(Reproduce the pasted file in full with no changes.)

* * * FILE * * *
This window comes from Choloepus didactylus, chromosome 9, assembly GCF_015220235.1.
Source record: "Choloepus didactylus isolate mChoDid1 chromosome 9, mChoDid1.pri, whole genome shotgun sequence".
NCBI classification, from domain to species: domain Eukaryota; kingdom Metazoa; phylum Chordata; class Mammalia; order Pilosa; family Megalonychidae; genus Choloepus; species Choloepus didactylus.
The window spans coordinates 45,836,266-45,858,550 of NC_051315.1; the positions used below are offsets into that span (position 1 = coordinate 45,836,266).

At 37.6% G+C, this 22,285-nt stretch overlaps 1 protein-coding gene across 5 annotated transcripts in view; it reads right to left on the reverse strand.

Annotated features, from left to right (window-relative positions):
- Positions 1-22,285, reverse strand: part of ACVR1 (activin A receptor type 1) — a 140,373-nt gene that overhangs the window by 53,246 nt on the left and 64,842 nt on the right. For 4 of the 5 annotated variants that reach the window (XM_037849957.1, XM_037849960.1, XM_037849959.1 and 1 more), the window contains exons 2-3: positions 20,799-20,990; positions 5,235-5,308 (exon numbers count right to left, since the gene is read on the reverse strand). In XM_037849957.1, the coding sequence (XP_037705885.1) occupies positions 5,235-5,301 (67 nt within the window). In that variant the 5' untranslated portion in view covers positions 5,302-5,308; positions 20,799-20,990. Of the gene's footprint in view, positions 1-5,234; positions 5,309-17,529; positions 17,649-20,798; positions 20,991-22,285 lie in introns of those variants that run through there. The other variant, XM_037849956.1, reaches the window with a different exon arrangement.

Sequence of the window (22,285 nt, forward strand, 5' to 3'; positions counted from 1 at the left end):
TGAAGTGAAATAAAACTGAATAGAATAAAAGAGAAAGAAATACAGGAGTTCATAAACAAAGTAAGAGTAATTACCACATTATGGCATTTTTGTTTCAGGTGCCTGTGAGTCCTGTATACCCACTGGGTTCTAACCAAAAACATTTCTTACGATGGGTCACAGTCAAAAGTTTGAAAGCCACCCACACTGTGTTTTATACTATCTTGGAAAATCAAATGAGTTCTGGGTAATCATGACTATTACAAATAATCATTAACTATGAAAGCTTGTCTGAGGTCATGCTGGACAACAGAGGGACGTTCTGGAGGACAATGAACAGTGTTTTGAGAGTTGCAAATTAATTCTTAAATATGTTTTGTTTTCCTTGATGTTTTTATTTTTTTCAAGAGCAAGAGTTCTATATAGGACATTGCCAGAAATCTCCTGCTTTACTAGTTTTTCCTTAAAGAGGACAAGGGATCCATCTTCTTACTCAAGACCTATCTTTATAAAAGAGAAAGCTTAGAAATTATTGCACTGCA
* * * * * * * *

This window comes from Choloepus didactylus, chromosome 9, assembly GCF_015220235.1.
Source record: "Choloepus didactylus isolate mChoDid1 chromosome 9, mChoDid1.pri, whole genome shotgun sequence".
NCBI classification, from domain to species: domain Eukaryota; kingdom Metazoa; phylum Chordata; class Mammalia; order Pilosa; family Megalonychidae; genus Choloepus; species Choloepus didactylus.
The window spans coordinates 45,836,266-45,858,550 of NC_051315.1; the positions used below are offsets into that span (position 1 = coordinate 45,836,266).

At 37.6% G+C, this 22,285-nt stretch overlaps 1 protein-coding gene across 5 annotated transcripts in view; it reads right to left on the reverse strand.

Annotated features, from left to right (window-relative positions):
- Positions 1-22,285, reverse strand: part of ACVR1 (activin A receptor type 1) — a 140,373-nt gene that overhangs the window by 53,246 nt on the left and 64,842 nt on the right. For 4 of the 5 annotated variants that reach the window (XM_037849957.1, XM_037849960.1, XM_037849959.1 and 1 more), the window contains exons 2-3: positions 20,799-20,990; positions 5,235-5,308 (exon numbers count right to left, since the gene is read on the reverse strand). In XM_037849957.1, the coding sequence (XP_037705885.1) occupies positions 5,235-5,301 (67 nt within the window). In that variant the 5' untranslated portion in view covers positions 5,302-5,308; positions 20,799-20,990. Of the gene's footprint in view, positions 1-5,234; positions 5,309-17,529; positions 17,649-20,798; positions 20,991-22,285 lie in introns of those variants that run through there. The other variant, XM_037849956.1, reaches the window with a different exon arrangement.

Sequence of the window (22,285 nt, forward strand, 5' to 3'; positions counted from 1 at the left end):
TGAAGTGAAATAAAACTGAATAGAATAAAAGAGAAAGAAATACAGGAGTTCATAAACAAAGTAAGAGTAATTACCACATTATGGCATTTTTGTTTCAGGTGCCTGTGAGTCCTGTATACCCACTGGGTTCTAACCAAAAACATTTCTTACGATGGGTCACAGTCAAAAGTTTGAAAGCCACCCACACTGTGTTTTATACTATCTTGGAAAATCAAATGAGTTCTGGGTAATCATGACTATTACAAATAATCATTAACTATGAAAGCTTGTCTGAGGTCATGCTGGACAACAGAGGGACGTTCTGGAGGACAATGAACAGTGTTTTGAGAGTTGCAAATTAATTCTTAAATATGTTTTGTTTTCCTTGATGTTTTTATTTTTTTCAAGAGCAAGAGTTCTATATAGGACATTGCCAGAAATCTCCTGCTTTACTAGTTTTTCCTTAAAGAGGACAAGGGATCCATCTTCTTACTCAAGACCTATCTTTATAAAAGAGAAAGCTTAGAAATTATTGCACTGCA